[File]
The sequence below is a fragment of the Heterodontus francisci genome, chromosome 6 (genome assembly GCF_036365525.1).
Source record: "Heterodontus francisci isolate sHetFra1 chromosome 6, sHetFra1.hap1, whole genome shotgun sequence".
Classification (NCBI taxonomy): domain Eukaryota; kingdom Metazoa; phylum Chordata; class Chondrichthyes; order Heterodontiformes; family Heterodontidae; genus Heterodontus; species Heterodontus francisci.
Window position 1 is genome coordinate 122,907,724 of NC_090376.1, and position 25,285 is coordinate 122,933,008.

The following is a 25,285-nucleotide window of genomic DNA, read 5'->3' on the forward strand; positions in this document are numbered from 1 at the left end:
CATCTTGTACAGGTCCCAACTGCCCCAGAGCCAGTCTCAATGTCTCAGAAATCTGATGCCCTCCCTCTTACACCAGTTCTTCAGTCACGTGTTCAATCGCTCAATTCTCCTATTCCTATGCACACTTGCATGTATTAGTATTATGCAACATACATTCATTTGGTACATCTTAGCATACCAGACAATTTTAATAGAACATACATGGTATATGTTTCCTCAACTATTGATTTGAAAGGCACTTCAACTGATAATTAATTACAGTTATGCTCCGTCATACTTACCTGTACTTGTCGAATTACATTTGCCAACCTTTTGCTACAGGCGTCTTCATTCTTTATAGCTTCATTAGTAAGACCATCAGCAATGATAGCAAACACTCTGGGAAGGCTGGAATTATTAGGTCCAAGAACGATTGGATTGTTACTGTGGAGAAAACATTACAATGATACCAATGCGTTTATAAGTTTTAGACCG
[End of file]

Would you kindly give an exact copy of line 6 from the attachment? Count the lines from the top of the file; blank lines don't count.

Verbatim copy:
CATCTTGTACAGGTCCCAACTGCCCCAGAGCCAGTCTCAATGTCTCAGAAATCTGATGCCCTCCCTCTTACACCAGTTCTTCAGTCACGTGTTCAATCGCTCAATTCTCCTATTCCTATGCACACTTGCATGTATTAGTATTATGCAACATACATTCATTTGGTACATCTTAGCATACCAGACAATTTTAATAGAACATACATGGTATATGTTTCCTCAACTATTGATTTGAAAGGCACTTCAACTGATAATTAATTACAGTTATGCTCCGTCATACTTACCTGTACTTGTCGAATTACATTTGCCAACCTTTTGCTACAGGCGTCTTCATTCTTTATAGCTTCATTAGTAAGACCATCAGCAATGATAGCAAACACTCTGGGAAGGCTGGAATTATTAGGTCCAAGAACGATTGGATTGTTACTGTGGAGAAAACATTACAATGATACCAATGCGTTTATAAGTTTTAGACCG